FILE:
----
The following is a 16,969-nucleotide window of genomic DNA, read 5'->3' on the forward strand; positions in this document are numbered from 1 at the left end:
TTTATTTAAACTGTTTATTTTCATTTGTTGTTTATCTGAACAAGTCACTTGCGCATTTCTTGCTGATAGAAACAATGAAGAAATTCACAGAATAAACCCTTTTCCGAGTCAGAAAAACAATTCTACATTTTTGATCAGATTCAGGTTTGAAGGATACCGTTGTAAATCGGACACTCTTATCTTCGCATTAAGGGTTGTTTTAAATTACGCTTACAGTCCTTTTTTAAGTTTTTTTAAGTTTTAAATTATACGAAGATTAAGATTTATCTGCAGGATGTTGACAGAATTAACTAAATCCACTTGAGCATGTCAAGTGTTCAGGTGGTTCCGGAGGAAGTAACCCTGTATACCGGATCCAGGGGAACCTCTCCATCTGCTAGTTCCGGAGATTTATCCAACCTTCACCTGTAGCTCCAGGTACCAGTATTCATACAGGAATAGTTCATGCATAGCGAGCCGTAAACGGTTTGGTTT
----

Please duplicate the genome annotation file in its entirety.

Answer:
The following is a 16,969-nucleotide window of genomic DNA, read 5'->3' on the forward strand; positions in this document are numbered from 1 at the left end:
TTTATTTAAACTGTTTATTTTCATTTGTTGTTTATCTGAACAAGTCACTTGCGCATTTCTTGCTGATAGAAACAATGAAGAAATTCACAGAATAAACCCTTTTCCGAGTCAGAAAAACAATTCTACATTTTTGATCAGATTCAGGTTTGAAGGATACCGTTGTAAATCGGACACTCTTATCTTCGCATTAAGGGTTGTTTTAAATTACGCTTACAGTCCTTTTTTAAGTTTTTTTAAGTTTTAAATTATACGAAGATTAAGATTTATCTGCAGGATGTTGACAGAATTAACTAAATCCACTTGAGCATGTCAAGTGTTCAGGTGGTTCCGGAGGAAGTAACCCTGTATACCGGATCCAGGGGAACCTCTCCATCTGCTAGTTCCGGAGATTTATCCAACCTTCACCTGTAGCTCCAGGTACCAGTATTCATACAGGAATAGTTCATGCATAGCGAGCCGTAAACGGTTTGGTTT